A skilled tutor can really make a difference in a young person’s life. Indeed that urge to help is the prime motivator in why most educators do what they do. There really is no feeling quite like watching a struggling student achieve a level of …
In many ways, Cliffanie Forrester is an ordinary teen. A native of New York, she was born just before the turn of the century. She has an active social life, posting images of herself and her friends on social media.While still in her sophomore year o…
Some people are just amazing. They stand out, achieving things that can be simply hard to believe. It can induce envy in some people, but perhaps the best reaction is old-fashioned wonder. After all, the human race is the better for their awesomeness. Here are just five amazing young people.
Andreas Pavlou, Sewanhaka High School, Elmont, New York
Andreas, from a low-income family, edited his high school newspaper and was president of the student council. While still a young man his father passed away prematurely, leaving Andreas to help support his family.
One summer while still in high school, Andreas had an opportunity to conduct cancer research. As part of his work, he made new discoveries relating to breast cancer, including a very promising combination of gene therapy and drug treatment.
Perhaps unsurprisingly, he won the very prestigious Questbridge scholarship, which got him a full ride to college.
Shree Bose, Fort Worth Country Day High School, Fort Worth, Texas
Ms. Bose is another teen who, moved by the suffering of a loved one at the hands of cancer (in this case a grandfather), engaged in advanced research in an effort to find a cure. She asked every research center in her area to let her work but no one took her seriously — except for the North Texas Science Health Center, which agreed to give her access to their labs plus mentoring.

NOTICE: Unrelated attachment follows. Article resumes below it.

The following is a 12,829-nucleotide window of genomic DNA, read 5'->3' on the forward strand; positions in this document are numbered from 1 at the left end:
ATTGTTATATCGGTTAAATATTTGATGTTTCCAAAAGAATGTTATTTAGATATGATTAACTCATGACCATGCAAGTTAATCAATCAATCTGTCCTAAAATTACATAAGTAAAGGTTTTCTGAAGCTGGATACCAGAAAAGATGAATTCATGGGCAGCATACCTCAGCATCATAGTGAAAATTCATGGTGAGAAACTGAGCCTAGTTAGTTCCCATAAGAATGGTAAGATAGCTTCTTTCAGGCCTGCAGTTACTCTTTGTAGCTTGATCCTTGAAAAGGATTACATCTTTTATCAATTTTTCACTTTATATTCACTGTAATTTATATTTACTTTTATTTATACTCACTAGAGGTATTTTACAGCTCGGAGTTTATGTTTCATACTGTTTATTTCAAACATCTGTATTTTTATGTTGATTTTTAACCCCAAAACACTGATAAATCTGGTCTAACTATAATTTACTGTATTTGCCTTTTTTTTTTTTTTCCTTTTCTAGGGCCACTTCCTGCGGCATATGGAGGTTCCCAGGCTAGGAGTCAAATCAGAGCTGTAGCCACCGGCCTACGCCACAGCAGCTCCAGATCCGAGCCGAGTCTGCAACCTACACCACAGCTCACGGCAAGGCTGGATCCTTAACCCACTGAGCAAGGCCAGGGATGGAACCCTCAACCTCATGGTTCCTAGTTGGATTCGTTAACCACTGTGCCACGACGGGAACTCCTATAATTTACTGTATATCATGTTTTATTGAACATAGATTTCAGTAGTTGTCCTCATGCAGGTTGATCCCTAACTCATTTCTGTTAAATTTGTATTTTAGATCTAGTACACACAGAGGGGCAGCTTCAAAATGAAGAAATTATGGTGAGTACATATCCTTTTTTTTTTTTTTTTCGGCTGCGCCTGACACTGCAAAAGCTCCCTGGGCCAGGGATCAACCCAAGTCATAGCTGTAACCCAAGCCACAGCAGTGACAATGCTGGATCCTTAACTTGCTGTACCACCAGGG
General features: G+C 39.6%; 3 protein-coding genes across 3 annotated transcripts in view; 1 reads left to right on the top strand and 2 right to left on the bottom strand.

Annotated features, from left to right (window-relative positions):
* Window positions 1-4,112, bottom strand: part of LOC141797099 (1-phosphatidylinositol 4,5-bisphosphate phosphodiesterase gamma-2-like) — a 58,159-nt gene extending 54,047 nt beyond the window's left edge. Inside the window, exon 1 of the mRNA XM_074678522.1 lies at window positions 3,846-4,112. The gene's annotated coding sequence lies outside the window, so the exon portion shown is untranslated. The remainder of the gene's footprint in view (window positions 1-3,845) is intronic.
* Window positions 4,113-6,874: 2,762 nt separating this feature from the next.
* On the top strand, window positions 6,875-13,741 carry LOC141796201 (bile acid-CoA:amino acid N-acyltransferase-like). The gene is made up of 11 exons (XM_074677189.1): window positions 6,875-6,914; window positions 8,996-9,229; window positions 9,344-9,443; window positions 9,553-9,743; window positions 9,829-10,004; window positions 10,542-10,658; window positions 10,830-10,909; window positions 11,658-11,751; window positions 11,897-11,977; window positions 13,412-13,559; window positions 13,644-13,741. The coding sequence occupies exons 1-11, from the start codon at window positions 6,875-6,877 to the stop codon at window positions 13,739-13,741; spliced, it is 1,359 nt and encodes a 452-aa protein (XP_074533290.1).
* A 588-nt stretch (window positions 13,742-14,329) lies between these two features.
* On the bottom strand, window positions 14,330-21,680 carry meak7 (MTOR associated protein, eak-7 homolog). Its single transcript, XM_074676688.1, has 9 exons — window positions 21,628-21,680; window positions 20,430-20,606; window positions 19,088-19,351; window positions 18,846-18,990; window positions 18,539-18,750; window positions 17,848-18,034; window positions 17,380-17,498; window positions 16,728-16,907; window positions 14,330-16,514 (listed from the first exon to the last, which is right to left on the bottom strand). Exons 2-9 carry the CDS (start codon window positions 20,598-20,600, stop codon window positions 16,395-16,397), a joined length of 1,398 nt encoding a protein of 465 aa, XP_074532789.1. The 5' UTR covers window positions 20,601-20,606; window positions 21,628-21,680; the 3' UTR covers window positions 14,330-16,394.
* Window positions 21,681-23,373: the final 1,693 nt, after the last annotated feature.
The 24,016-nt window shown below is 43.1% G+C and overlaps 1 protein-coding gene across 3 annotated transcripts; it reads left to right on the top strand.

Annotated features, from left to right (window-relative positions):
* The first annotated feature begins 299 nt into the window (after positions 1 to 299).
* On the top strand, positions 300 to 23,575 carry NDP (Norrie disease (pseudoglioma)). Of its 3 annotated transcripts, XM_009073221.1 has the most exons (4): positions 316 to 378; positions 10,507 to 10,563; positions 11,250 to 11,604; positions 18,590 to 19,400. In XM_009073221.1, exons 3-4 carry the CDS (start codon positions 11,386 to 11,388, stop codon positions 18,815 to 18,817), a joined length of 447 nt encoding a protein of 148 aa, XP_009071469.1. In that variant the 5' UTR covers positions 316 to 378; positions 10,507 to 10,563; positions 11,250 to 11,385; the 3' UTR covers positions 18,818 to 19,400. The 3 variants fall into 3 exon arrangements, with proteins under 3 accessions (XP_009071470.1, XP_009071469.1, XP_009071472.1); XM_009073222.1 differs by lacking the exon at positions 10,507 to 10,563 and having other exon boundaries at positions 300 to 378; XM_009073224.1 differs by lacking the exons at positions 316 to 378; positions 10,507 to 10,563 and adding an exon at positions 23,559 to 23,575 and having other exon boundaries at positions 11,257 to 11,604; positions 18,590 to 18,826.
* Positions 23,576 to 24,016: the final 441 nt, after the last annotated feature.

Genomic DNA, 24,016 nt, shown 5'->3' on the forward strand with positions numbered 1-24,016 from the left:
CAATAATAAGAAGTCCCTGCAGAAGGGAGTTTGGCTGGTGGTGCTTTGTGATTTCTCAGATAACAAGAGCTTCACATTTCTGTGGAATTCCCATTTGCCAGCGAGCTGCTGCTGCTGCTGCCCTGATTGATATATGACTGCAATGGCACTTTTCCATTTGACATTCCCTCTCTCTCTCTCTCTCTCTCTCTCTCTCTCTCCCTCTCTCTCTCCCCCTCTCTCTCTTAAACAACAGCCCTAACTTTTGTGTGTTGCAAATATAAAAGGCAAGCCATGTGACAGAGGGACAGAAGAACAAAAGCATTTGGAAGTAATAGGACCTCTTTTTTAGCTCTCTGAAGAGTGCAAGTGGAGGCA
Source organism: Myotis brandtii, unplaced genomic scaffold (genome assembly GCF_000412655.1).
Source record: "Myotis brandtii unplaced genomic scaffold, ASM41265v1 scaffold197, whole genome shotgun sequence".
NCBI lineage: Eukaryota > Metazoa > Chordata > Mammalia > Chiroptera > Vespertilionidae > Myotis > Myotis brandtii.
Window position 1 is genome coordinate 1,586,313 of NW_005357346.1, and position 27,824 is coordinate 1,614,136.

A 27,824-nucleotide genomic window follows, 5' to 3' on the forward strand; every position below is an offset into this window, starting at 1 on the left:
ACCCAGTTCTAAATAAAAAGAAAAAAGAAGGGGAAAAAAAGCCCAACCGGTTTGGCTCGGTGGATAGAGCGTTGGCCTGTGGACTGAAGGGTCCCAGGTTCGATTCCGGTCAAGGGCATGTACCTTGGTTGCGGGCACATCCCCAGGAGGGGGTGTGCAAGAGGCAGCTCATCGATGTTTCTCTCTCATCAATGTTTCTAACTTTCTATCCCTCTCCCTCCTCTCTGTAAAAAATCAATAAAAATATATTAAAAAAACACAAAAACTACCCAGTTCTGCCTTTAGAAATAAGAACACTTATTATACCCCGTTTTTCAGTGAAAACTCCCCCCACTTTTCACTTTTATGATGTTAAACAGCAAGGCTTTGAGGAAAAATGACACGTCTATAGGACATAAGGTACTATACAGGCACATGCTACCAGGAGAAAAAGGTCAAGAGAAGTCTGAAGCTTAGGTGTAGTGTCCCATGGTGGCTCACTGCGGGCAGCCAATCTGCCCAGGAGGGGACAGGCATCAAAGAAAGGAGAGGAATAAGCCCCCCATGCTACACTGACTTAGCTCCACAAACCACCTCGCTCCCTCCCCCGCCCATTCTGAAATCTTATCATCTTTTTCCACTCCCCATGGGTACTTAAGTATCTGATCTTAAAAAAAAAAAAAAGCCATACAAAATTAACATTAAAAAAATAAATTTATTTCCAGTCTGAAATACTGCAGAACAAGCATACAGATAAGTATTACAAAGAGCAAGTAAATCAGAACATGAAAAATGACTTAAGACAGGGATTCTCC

She focused on the chemotherapy drug Cisplatin, and discovered that inhibiting a specific protein allowed the drug to be much more effective in killing cancer cells. She says, “For the over 240,000 patients diagnosed with ovarian cancer, this research will hopefully be able to reduce the recurrence rates in patients treated with particular chemotherapy drugs in the future.”
Thanks to her work, Ms. Bose won numerous science prizes, scored an internship at the National Institutes of Health and was accepted into Harvard.
Athena Kan, River Hill High School, Clarksville, Maryland
While serving an internship at Johns Hopkins, Ms. Kan performed research into healthcare inequalities among minority groups, even presenting her findings at a medical conference. This inspired her to take an active role in the field of public health, founding a health fair called CHOICE (Coalition Halting Obesity in Children Everywhere). This brought together dozens of exhibitors — ranging from nonprofits to private corporations — along with free health screening. She also served on a county-level public health committee.
Ms. Kan received a full scholarship to Harvard.
Anvita Gupta, BASIS High School, Scottsdale, Arizona
Ms. Gupta combined an interest in computer science with a passion for biology by creating software that automatically identifies medications for diseases like cancer and ebola, thereby boosting research into new drugs.
Her achievement won her several high-level science prizes, including a presentation at the White House Science Fair. She also gained entrance to Stanford (computer science and biology).
As if that wasn’t enough, Ms. Gupta was struck by the dropout rate of girls in her AP computer science class, with three-quarters of the girls leaving the course. So she founded LITAS, a computer science club for middle school girls. The club, which is designed to increase female participation in STEM fields, has won sponsorship from Google, among other high-profile organizations.
Reading is a vital skill; it’s hard to imagine doing well in school, or in life, when reading and writing are a struggle. Yet people with dyslexia deal with this every day. It makes school more difficult, it makes socializing more difficult, and…
Hurricane Katrina. Hurricane Irma. Hurricane Harvey. The Boxing Day tsunami. The Japan earthquake and tsunami. Wildfires, winter storms, terrorism, on and on and on. Terrible things happen in this world, people suffer, and among the hardest-hit, wheth…
Hurricane Katrina. Hurricane Ima. Hurricane Harvey. The Boxing Day tsunami. The Japan earthquake and tsunami. Wildfires, winter storms, terrorism, on and on and on. Terrible things happen in this world, people suffer, and among the hardest-hit, whethe…